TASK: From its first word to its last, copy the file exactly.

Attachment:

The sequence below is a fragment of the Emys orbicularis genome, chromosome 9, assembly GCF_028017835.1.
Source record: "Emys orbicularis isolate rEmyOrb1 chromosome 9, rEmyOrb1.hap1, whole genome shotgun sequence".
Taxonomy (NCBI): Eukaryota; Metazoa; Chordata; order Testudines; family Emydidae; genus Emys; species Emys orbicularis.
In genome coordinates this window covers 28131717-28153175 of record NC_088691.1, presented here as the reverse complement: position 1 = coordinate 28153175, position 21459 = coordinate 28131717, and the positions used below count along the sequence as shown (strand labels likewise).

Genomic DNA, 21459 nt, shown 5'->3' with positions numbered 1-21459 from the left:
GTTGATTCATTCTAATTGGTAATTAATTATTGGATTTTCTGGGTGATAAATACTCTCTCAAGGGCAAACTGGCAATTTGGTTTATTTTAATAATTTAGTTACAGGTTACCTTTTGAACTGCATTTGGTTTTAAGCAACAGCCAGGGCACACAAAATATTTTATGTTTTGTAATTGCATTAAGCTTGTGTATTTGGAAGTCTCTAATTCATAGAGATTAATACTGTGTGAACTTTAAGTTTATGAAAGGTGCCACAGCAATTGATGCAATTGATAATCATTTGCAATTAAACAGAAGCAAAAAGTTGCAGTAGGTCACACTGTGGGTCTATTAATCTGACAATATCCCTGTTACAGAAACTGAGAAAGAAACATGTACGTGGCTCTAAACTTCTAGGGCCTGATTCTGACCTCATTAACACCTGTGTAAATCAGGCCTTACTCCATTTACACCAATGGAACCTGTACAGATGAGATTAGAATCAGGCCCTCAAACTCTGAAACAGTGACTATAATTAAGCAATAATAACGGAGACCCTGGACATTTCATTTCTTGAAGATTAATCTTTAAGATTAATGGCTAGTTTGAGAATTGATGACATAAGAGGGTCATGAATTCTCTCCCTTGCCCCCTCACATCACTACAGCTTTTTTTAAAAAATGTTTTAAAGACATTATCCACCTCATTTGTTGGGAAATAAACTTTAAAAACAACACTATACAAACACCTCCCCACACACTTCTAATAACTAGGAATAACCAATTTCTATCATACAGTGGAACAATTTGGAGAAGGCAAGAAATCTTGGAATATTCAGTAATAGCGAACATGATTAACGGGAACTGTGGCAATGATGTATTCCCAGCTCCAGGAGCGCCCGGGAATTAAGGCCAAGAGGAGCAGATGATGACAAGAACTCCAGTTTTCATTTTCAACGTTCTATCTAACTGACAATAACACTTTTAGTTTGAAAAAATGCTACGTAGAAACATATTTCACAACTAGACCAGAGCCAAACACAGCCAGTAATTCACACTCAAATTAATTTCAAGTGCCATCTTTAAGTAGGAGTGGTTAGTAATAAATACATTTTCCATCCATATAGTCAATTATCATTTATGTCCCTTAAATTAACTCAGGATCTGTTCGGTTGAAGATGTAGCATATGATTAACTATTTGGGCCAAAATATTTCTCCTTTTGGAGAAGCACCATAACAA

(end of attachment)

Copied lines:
The sequence below is a fragment of the Emys orbicularis genome, chromosome 9, assembly GCF_028017835.1.
Source record: "Emys orbicularis isolate rEmyOrb1 chromosome 9, rEmyOrb1.hap1, whole genome shotgun sequence".
Taxonomy (NCBI): Eukaryota; Metazoa; Chordata; order Testudines; family Emydidae; genus Emys; species Emys orbicularis.
In genome coordinates this window covers 28131717-28153175 of record NC_088691.1, presented here as the reverse complement: position 1 = coordinate 28153175, position 21459 = coordinate 28131717, and the positions used below count along the sequence as shown (strand labels likewise).

Genomic DNA, 21459 nt, shown 5'->3' with positions numbered 1-21459 from the left:
GTTGATTCATTCTAATTGGTAATTAATTATTGGATTTTCTGGGTGATAAATACTCTCTCAAGGGCAAACTGGCAATTTGGTTTATTTTAATAATTTAGTTACAGGTTACCTTTTGAACTGCATTTGGTTTTAAGCAACAGCCAGGGCACACAAAATATTTTATGTTTTGTAATTGCATTAAGCTTGTGTATTTGGAAGTCTCTAATTCATAGAGATTAATACTGTGTGAACTTTAAGTTTATGAAAGGTGCCACAGCAATTGATGCAATTGATAATCATTTGCAATTAAACAGAAGCAAAAAGTTGCAGTAGGTCACACTGTGGGTCTATTAATCTGACAATATCCCTGTTACAGAAACTGAGAAAGAAACATGTACGTGGCTCTAAACTTCTAGGGCCTGATTCTGACCTCATTAACACCTGTGTAAATCAGGCCTTACTCCATTTACACCAATGGAACCTGTACAGATGAGATTAGAATCAGGCCCTCAAACTCTGAAACAGTGACTATAATTAAGCAATAATAACGGAGACCCTGGACATTTCATTTCTTGAAGATTAATCTTTAAGATTAATGGCTAGTTTGAGAATTGATGACATAAGAGGGTCATGAATTCTCTCCCTTGCCCCCTCACATCACTACAGCTTTTTTTAAAAAATGTTTTAAAGACATTATCCACCTCATTTGTTGGGAAATAAACTTTAAAAACAACACTATACAAACACCTCCCCACACACTTCTAATAACTAGGAATAACCAATTTCTATCATACAGTGGAACAATTTGGAGAAGGCAAGAAATCTTGGAATATTCAGTAATAGCGAACATGATTAACGGGAACTGTGGCAATGATGTATTCCCAGCTCCAGGAGCGCCCGGGAATTAAGGCCAAGAGGAGCAGATGATGACAAGAACTCCAGTTTTCATTTTCAACGTTCTATCTAACTGACAATAACACTTTTAGTTTGAAAAAATGCTACGTAGAAACATATTTCACAACTAGACCAGAGCCAAACACAGCCAGTAATTCACACTCAAATTAATTTCAAGTGCCATCTTTAAGTAGGAGTGGTTAGTAATAAATACATTTTCCATCCATATAGTCAATTATCATTTATGTCCCTTAAATTAACTCAGGATCTGTTCGGTTGAAGATGTAGCATATGATTAACTATTTGGGCCAAAATATTTCTCCTTTTGGAGAAGCACCATAACAA